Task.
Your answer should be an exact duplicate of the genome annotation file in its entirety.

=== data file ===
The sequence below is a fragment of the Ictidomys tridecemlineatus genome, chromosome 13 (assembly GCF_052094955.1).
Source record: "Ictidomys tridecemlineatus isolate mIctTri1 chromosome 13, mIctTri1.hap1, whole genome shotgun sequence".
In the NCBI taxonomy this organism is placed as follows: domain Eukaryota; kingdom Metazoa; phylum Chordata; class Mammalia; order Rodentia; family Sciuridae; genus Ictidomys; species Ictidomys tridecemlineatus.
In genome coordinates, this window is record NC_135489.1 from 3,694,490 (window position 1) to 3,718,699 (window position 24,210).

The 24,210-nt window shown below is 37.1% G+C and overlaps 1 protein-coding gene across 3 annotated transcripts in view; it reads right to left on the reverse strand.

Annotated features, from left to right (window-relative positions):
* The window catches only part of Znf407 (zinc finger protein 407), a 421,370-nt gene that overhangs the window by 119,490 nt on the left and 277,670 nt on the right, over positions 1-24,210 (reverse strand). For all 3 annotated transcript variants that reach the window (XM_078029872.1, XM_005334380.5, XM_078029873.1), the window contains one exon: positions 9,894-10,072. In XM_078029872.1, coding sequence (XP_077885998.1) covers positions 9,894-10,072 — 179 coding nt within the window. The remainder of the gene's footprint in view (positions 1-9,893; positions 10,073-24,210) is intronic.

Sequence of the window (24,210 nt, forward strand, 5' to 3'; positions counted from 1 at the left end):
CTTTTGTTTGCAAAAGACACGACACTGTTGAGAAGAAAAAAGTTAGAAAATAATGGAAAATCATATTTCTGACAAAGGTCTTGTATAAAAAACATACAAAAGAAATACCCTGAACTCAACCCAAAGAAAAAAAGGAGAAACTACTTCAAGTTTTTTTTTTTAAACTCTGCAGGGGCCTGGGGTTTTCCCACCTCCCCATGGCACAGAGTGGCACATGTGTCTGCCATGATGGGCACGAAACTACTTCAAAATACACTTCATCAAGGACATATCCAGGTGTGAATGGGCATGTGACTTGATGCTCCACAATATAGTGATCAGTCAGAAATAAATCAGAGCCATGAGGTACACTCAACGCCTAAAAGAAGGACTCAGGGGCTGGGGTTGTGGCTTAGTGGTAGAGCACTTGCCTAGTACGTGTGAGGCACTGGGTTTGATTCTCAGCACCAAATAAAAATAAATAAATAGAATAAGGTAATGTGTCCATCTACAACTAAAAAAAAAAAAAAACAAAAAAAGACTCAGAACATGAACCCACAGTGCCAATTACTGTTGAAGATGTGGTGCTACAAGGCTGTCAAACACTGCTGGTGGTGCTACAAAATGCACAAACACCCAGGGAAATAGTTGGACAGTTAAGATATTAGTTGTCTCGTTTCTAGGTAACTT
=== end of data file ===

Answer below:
The sequence below is a fragment of the Ictidomys tridecemlineatus genome, chromosome 13 (assembly GCF_052094955.1).
Source record: "Ictidomys tridecemlineatus isolate mIctTri1 chromosome 13, mIctTri1.hap1, whole genome shotgun sequence".
In the NCBI taxonomy this organism is placed as follows: domain Eukaryota; kingdom Metazoa; phylum Chordata; class Mammalia; order Rodentia; family Sciuridae; genus Ictidomys; species Ictidomys tridecemlineatus.
In genome coordinates, this window is record NC_135489.1 from 3,694,490 (window position 1) to 3,718,699 (window position 24,210).

The 24,210-nt window shown below is 37.1% G+C and overlaps 1 protein-coding gene across 3 annotated transcripts in view; it reads right to left on the reverse strand.

Annotated features, from left to right (window-relative positions):
* The window catches only part of Znf407 (zinc finger protein 407), a 421,370-nt gene that overhangs the window by 119,490 nt on the left and 277,670 nt on the right, over positions 1-24,210 (reverse strand). For all 3 annotated transcript variants that reach the window (XM_078029872.1, XM_005334380.5, XM_078029873.1), the window contains one exon: positions 9,894-10,072. In XM_078029872.1, coding sequence (XP_077885998.1) covers positions 9,894-10,072 — 179 coding nt within the window. The remainder of the gene's footprint in view (positions 1-9,893; positions 10,073-24,210) is intronic.

Sequence of the window (24,210 nt, forward strand, 5' to 3'; positions counted from 1 at the left end):
CTTTTGTTTGCAAAAGACACGACACTGTTGAGAAGAAAAAAGTTAGAAAATAATGGAAAATCATATTTCTGACAAAGGTCTTGTATAAAAAACATACAAAAGAAATACCCTGAACTCAACCCAAAGAAAAAAAGGAGAAACTACTTCAAGTTTTTTTTTTTAAACTCTGCAGGGGCCTGGGGTTTTCCCACCTCCCCATGGCACAGAGTGGCACATGTGTCTGCCATGATGGGCACGAAACTACTTCAAAATACACTTCATCAAGGACATATCCAGGTGTGAATGGGCATGTGACTTGATGCTCCACAATATAGTGATCAGTCAGAAATAAATCAGAGCCATGAGGTACACTCAACGCCTAAAAGAAGGACTCAGGGGCTGGGGTTGTGGCTTAGTGGTAGAGCACTTGCCTAGTACGTGTGAGGCACTGGGTTTGATTCTCAGCACCAAATAAAAATAAATAAATAGAATAAGGTAATGTGTCCATCTACAACTAAAAAAAAAAAAAAACAAAAAAAGACTCAGAACATGAACCCACAGTGCCAATTACTGTTGAAGATGTGGTGCTACAAGGCTGTCAAACACTGCTGGTGGTGCTACAAAATGCACAAACACCCAGGGAAATAGTTGGACAGTTAAGATATTAGTTGTCTCGTTTCTAGGTAACTT